Virginia Legislature

Senate Majority Leader Thomas K. Norment, Jr., R-James City, at his desk during the floor session of the Virginia Senate at the State Capitol in Richmond, VA Tuesday, Feb. 2, 2016.

State senators on Monday took a significant step toward undoing a substantial portion of the ethics reform law they grudgingly passed last year.

In a bipartisan vote in which eight Democrats joined 21 Republicans, members passed Senate Bill 692, which exempts food and beverages from disclosure counting toward the $100 annual gift limit imposed last year.

Meals accounted for nearly half of the gifts lawmakers disclosed last year, according to the Virginia Public Access Project.

The omnibus bill, carried by Sen. Majority Leader Thomas K. Norment Jr., R-James City, also exempts any gifts less than $20 in value from counting toward the $100 gift limit, and raises the threshold for disclosure from $50 to $100. It would also exempt from disclosure the name of any official who pays their own way at a lobbyist event.

The measure also changes the time frame in which lawmakers and lobbyists must file disclosure reports, and exempts from disclosure trips paid for by membership organizations such as the National Conference of State Legislatures or the American Legislative Exchange Council, or any nonprofit group designated by the General Assembly’s Joint Rules Committee.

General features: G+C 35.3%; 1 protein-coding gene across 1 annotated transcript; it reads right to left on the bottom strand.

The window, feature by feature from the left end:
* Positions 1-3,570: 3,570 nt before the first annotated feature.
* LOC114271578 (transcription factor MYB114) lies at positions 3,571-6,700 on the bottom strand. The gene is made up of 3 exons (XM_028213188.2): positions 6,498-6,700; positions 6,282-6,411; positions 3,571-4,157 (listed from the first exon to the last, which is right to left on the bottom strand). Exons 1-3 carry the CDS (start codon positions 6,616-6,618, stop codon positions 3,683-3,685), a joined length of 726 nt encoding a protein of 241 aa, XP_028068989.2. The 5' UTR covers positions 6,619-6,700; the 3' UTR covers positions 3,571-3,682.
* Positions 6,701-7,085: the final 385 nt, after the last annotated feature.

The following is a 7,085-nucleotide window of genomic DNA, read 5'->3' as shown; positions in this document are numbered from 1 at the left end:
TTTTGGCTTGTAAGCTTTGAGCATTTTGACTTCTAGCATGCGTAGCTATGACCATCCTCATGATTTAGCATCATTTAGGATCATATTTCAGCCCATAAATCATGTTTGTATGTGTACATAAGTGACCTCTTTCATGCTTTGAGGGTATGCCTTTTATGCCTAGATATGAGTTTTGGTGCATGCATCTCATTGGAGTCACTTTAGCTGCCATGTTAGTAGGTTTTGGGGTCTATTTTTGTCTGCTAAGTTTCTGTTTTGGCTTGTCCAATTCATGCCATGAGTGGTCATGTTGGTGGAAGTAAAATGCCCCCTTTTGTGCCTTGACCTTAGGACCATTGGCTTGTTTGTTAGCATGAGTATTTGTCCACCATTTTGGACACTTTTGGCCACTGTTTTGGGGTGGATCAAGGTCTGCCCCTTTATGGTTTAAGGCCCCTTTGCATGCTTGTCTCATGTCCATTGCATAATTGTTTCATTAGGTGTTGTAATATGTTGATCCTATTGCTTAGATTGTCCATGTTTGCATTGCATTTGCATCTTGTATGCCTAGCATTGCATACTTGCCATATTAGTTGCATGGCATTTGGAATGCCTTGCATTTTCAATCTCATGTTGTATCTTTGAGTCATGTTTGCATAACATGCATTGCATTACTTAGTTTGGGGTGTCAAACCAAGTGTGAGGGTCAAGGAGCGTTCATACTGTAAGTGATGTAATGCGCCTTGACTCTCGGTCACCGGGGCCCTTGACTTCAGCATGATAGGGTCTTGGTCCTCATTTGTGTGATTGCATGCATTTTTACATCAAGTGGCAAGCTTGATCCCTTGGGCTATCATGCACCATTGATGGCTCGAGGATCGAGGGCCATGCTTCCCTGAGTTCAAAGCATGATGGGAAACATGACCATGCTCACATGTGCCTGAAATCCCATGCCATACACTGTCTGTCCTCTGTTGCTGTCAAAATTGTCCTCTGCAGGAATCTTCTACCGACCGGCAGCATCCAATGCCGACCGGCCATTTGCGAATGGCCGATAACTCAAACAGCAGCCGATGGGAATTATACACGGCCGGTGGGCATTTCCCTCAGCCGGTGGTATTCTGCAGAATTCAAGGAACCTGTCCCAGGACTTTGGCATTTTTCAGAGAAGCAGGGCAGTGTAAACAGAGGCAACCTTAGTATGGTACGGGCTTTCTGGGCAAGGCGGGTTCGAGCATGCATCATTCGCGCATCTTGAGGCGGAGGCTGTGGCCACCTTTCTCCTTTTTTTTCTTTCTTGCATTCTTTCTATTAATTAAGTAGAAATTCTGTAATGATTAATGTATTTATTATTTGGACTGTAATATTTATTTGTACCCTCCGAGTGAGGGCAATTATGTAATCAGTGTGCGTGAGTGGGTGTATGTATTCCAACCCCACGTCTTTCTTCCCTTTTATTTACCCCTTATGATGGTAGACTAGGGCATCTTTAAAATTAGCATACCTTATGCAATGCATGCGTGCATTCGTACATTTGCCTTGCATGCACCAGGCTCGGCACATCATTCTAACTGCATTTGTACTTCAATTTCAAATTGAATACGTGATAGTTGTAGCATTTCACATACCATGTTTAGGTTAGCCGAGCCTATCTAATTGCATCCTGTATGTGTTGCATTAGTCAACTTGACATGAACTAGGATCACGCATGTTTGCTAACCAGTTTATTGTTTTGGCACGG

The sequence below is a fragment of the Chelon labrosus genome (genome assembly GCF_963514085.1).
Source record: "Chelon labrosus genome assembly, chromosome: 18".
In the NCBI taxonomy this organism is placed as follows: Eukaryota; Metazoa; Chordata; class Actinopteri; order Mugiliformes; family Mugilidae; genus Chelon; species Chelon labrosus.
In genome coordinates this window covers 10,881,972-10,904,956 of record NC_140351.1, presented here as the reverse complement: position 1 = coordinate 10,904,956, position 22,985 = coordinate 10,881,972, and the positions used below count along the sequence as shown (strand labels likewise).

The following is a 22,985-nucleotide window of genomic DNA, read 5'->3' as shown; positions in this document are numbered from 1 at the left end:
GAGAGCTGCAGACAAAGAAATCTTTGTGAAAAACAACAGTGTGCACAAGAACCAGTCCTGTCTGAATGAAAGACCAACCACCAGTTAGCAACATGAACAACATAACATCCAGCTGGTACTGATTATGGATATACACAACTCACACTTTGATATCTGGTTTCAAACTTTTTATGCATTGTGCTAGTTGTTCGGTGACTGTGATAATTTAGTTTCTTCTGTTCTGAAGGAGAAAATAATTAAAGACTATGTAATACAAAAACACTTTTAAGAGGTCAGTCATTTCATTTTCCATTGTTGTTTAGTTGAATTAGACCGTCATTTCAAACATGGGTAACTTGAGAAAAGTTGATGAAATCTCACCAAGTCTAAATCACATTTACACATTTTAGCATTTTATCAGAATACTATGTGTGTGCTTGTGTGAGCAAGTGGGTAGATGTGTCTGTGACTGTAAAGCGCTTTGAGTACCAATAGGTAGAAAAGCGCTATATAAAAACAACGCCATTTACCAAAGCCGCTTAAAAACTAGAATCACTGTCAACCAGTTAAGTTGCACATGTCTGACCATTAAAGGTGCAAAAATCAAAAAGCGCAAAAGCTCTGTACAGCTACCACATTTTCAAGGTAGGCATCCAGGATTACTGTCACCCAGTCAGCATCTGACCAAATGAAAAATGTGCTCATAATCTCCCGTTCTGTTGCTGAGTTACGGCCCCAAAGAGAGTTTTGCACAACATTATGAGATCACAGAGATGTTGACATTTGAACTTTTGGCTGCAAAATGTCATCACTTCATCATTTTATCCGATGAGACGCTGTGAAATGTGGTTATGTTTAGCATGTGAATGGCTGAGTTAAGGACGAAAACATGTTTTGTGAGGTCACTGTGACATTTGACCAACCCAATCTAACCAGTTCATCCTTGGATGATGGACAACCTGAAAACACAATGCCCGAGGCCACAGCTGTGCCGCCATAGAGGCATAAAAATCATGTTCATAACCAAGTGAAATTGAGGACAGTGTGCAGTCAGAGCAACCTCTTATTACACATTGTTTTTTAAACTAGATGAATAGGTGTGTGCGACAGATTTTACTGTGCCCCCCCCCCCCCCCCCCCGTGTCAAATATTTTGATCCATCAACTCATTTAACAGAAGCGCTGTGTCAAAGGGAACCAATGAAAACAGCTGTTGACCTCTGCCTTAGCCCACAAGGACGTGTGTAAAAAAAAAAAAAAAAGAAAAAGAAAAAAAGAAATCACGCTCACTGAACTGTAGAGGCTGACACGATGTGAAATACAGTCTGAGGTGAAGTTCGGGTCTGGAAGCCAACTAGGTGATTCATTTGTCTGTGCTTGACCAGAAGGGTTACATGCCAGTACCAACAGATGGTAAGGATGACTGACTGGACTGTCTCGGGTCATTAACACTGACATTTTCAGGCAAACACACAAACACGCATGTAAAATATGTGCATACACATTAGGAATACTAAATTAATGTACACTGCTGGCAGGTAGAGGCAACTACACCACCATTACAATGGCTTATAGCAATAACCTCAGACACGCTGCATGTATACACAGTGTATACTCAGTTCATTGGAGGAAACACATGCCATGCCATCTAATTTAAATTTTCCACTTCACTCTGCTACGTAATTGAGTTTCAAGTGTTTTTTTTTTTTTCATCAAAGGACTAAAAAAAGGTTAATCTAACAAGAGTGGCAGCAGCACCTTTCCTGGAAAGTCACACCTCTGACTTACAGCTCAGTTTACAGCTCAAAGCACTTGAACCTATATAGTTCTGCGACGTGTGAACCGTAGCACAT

While critics of last year’s law said it was confusing, complicated and cumbersome, supporters of the reforms saw them as necessary first steps toward restoring faith and accountability in public servants and government, following the federal corruption conviction of former Gov. Bob McDonnell.

“Today’s passage of SB692 is an affront to public integrity,” said Progress Virginia Executive Director Anna Scholl.

“It’s outrageous these 29 senators approved gutting last year’s ethics reforms. Virginians demanded real reform after an embarrassing scandal. Now, some politicians are trying to undo that progress while they think their constituents aren’t paying attention.”

The measure now heads to the House, where Del. C. Todd Gilbert, R-Shenandoah, a leader in pushing for last year’s reforms, has proposed some housekeeping changes to the existing law, including a similarly amended disclosure filing schedule and “pay your own way” bill.

With the crossover deadline for legislation looming Tuesday — each chamber must complete their bills, so they can go to the other chamber — the Virginia Senate also passed a range of bills to the House. Among them:

  • Senate Bill 552 would exempt from the Freedom of Information Act access to the records of the names and related information of law enforcement personnel.
  • Senate Bill 458 would require school systems to suspend a student only after all alternative means of addressing an issue have been exhausted.
  • Senate Bill 577 would require an official who sues a member of the public who speaks out on a “matter of public concern” in a public setting to pay the legal fees of the defendant if the suit is unsuccessful.
  • Senate Bill 760 makes it a Class 1 misdemeanor to use a digital image to impersonate somebody online, with the intent to defraud or defame.
  • Senate Bill 178 makes the General Assembly, not the Virginia State Police, the arbiter with the Virginia Attorney General of concealed handgun reciprocity with other states.

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